It’s all too often that drivers forget how important it is to obey the rules of the road and that’s when accidents happen.
Did you know that most rear-end collisions are caused by drivers who drive too close to the car in front of them? This is known as tailgating. If you’re not maintaining a safe following distance and the car in front of you comes to a sudden stop, chances are your reaction time isn’t going to help you avoid a rear-end collision.
Particularly when we’re rushed or frustrated in traffic, it’s all too often that drivers forget how important it is to obey the rules of the road and that’s when accidents happen.
Arrive Alive stresses the importance of maintaining a safe following distance and says that this enables drivers to adjust in emergency situations and bring their vehicles to a stop safely – “time that could mean the difference between life and death,” says Arrive Alive.
Below are some important rules to remember when it comes to the dangers of tailgating, as reported by Arrive Alive:
Total stopping distance involves the following:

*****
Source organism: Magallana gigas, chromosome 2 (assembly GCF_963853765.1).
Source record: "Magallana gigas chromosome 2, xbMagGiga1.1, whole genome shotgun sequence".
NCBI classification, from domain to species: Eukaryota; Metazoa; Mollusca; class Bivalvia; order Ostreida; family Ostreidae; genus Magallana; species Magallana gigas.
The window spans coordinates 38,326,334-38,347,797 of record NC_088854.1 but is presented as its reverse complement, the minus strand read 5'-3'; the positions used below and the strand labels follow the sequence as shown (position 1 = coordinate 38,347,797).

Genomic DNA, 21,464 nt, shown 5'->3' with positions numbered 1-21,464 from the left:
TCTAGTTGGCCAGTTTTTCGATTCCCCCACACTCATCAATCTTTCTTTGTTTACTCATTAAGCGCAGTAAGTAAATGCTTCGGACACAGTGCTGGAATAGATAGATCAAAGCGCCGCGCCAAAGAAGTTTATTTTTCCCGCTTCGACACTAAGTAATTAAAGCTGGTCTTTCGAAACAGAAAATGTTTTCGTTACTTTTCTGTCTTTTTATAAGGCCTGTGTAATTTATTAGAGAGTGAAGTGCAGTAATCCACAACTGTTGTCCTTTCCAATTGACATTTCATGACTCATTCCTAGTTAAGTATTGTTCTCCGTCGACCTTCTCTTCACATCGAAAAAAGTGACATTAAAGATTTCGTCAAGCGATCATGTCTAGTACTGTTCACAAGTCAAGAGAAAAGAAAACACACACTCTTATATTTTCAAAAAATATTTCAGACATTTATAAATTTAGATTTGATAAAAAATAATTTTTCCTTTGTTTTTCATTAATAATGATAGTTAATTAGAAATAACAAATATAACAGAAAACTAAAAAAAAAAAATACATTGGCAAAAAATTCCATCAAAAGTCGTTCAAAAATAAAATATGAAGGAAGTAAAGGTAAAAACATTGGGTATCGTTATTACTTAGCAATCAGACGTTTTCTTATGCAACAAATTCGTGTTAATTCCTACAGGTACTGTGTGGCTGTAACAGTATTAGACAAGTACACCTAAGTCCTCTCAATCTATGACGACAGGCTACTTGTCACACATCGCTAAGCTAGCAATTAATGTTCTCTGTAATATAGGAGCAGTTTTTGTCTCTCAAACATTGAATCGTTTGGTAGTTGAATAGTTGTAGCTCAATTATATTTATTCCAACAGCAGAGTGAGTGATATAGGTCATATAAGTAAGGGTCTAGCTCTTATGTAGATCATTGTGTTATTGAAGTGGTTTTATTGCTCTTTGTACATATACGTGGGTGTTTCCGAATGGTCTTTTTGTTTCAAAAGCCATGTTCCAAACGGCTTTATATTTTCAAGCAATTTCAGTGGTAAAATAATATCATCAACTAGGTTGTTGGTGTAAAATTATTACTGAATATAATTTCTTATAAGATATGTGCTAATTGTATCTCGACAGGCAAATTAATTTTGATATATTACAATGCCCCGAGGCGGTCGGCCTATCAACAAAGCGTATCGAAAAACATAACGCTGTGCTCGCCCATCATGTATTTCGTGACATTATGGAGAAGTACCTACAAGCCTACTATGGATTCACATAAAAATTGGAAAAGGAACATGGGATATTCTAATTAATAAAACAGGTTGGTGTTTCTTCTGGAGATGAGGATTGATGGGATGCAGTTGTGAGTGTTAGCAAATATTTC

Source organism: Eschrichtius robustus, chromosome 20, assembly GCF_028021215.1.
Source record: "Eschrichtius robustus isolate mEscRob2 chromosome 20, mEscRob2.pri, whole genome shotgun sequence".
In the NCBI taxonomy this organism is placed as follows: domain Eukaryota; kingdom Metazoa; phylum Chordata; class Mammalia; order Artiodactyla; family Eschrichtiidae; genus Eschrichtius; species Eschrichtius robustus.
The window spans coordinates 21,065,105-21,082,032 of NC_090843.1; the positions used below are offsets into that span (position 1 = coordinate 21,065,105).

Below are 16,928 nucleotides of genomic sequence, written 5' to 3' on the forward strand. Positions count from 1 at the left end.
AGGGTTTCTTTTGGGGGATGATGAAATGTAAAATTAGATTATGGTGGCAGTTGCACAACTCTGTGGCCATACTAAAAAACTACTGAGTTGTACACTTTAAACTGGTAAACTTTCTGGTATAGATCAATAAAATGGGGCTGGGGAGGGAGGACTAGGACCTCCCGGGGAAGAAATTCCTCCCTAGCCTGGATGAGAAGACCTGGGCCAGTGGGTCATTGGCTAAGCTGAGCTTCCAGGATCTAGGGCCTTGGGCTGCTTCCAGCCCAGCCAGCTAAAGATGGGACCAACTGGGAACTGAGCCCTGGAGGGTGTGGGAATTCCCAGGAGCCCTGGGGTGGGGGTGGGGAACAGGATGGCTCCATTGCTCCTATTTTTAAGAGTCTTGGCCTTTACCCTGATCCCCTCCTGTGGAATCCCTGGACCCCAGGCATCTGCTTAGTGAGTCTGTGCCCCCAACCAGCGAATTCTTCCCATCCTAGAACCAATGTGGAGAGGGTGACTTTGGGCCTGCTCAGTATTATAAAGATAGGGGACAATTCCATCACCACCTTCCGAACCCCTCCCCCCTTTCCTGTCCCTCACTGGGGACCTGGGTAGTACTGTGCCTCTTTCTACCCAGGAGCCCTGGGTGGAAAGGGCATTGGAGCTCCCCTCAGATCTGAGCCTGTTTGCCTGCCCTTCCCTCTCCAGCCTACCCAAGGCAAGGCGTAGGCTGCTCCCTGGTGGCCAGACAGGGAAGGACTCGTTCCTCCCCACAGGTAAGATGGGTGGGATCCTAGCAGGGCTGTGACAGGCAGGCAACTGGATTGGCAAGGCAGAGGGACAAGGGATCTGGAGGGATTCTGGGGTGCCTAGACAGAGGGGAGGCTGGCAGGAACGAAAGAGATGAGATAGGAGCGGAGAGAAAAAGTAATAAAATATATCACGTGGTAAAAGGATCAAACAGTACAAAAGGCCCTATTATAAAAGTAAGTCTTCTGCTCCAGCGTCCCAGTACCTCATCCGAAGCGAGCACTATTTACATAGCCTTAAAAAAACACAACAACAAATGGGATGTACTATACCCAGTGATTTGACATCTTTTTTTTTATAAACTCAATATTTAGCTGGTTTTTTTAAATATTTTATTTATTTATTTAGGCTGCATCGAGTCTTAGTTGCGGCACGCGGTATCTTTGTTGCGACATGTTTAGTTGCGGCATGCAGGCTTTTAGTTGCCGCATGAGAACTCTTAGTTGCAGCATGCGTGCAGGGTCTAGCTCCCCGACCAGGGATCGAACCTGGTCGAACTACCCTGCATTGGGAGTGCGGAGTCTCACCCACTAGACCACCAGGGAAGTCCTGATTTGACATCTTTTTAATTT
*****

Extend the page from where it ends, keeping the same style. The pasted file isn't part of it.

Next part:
Also read: How to drive through ice and snow
International studies have indicated that when a driver follows another vehicle at 100 kilometers per hour and the vehicle in front suddenly applies the brakes, the driver following will need about one and a half seconds to react. If there is not enough distance between the vehicles – the driver following would not be able to stop.
A driver should stay alert at all times as abrupt stopping could be caused by a variety of unforeseen events such as:
The 2-3 Second Rule
Most International road safety campaigns refer to the “2″ or “3” Second Rule” as a guideline for safe following distances. A point on the road is noted, 2-3 seconds are counted, and if that point is still visible then there’s probably enough following distance.
The 2-3 Second Rule is applied as follows:
Adjusting Following Distance
The 2-3 Second Rule is only the advised measure when driving conditions are ideal. This should be seen as a bare minimum and should be adjusted to at least 5-6 Seconds in the following situations:
Always drive defensively and focus on your safety and the safety of those around you. Don’t allow yourself to be tailgated—change lanes or adjust your speed to encourage tailgaters to pass you.
If someone cuts into your space, take a deep breath, simply back off a little and regain enough space –what counts is your safety!
Via: Arrive Alive